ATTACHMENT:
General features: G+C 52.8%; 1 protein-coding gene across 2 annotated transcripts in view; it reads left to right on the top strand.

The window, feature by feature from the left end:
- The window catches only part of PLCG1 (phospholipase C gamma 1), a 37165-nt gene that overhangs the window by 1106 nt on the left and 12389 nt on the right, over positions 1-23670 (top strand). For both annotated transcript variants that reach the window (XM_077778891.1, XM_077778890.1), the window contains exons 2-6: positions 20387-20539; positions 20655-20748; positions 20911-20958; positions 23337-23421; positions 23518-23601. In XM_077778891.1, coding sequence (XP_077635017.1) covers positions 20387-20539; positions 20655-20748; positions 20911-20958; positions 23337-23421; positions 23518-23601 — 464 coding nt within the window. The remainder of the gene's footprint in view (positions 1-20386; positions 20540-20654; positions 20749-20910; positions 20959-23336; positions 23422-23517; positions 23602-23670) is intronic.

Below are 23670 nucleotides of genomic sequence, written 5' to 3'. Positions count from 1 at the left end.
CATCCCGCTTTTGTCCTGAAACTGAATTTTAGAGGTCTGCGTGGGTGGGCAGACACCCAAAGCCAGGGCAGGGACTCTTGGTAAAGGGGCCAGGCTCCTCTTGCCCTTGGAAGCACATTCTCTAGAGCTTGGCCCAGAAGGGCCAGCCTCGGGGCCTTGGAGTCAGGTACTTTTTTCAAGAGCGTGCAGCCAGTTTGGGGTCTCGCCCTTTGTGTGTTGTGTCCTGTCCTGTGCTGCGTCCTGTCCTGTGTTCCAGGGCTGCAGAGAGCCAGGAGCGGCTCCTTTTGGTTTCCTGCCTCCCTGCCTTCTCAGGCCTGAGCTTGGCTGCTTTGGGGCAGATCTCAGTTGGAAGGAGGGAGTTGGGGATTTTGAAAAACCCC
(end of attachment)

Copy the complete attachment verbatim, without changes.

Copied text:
General features: G+C 52.8%; 1 protein-coding gene across 2 annotated transcripts in view; it reads left to right on the top strand.

The window, feature by feature from the left end:
- The window catches only part of PLCG1 (phospholipase C gamma 1), a 37165-nt gene that overhangs the window by 1106 nt on the left and 12389 nt on the right, over positions 1-23670 (top strand). For both annotated transcript variants that reach the window (XM_077778891.1, XM_077778890.1), the window contains exons 2-6: positions 20387-20539; positions 20655-20748; positions 20911-20958; positions 23337-23421; positions 23518-23601. In XM_077778891.1, coding sequence (XP_077635017.1) covers positions 20387-20539; positions 20655-20748; positions 20911-20958; positions 23337-23421; positions 23518-23601 — 464 coding nt within the window. The remainder of the gene's footprint in view (positions 1-20386; positions 20540-20654; positions 20749-20910; positions 20959-23336; positions 23422-23517; positions 23602-23670) is intronic.

Below are 23670 nucleotides of genomic sequence, written 5' to 3'. Positions count from 1 at the left end.
CATCCCGCTTTTGTCCTGAAACTGAATTTTAGAGGTCTGCGTGGGTGGGCAGACACCCAAAGCCAGGGCAGGGACTCTTGGTAAAGGGGCCAGGCTCCTCTTGCCCTTGGAAGCACATTCTCTAGAGCTTGGCCCAGAAGGGCCAGCCTCGGGGCCTTGGAGTCAGGTACTTTTTTCAAGAGCGTGCAGCCAGTTTGGGGTCTCGCCCTTTGTGTGTTGTGTCCTGTCCTGTGCTGCGTCCTGTCCTGTGTTCCAGGGCTGCAGAGAGCCAGGAGCGGCTCCTTTTGGTTTCCTGCCTCCCTGCCTTCTCAGGCCTGAGCTTGGCTGCTTTGGGGCAGATCTCAGTTGGAAGGAGGGAGTTGGGGATTTTGAAAAACCCC